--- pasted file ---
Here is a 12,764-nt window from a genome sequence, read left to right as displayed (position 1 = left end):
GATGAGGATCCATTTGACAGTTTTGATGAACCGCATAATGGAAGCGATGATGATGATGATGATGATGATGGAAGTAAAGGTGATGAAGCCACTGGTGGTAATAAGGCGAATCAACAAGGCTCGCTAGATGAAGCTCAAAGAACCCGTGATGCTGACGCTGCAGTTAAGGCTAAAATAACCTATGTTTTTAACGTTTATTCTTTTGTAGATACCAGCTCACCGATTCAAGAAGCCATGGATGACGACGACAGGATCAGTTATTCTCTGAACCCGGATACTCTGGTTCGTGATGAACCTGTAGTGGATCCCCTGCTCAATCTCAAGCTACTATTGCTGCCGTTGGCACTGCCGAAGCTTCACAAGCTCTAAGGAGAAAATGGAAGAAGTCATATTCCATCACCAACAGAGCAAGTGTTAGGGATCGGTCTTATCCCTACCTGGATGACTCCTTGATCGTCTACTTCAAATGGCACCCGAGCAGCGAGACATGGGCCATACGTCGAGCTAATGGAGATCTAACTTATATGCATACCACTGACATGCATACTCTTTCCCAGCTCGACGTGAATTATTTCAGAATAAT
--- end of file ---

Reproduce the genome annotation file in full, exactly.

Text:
Here is a 12,764-nt window from a genome sequence, read left to right as displayed (position 1 = left end):
GATGAGGATCCATTTGACAGTTTTGATGAACCGCATAATGGAAGCGATGATGATGATGATGATGATGATGGAAGTAAAGGTGATGAAGCCACTGGTGGTAATAAGGCGAATCAACAAGGCTCGCTAGATGAAGCTCAAAGAACCCGTGATGCTGACGCTGCAGTTAAGGCTAAAATAACCTATGTTTTTAACGTTTATTCTTTTGTAGATACCAGCTCACCGATTCAAGAAGCCATGGATGACGACGACAGGATCAGTTATTCTCTGAACCCGGATACTCTGGTTCGTGATGAACCTGTAGTGGATCCCCTGCTCAATCTCAAGCTACTATTGCTGCCGTTGGCACTGCCGAAGCTTCACAAGCTCTAAGGAGAAAATGGAAGAAGTCATATTCCATCACCAACAGAGCAAGTGTTAGGGATCGGTCTTATCCCTACCTGGATGACTCCTTGATCGTCTACTTCAAATGGCACCCGAGCAGCGAGACATGGGCCATACGTCGAGCTAATGGAGATCTAACTTATATGCATACCACTGACATGCATACTCTTTCCCAGCTCGACGTGAATTATTTCAGAATAAT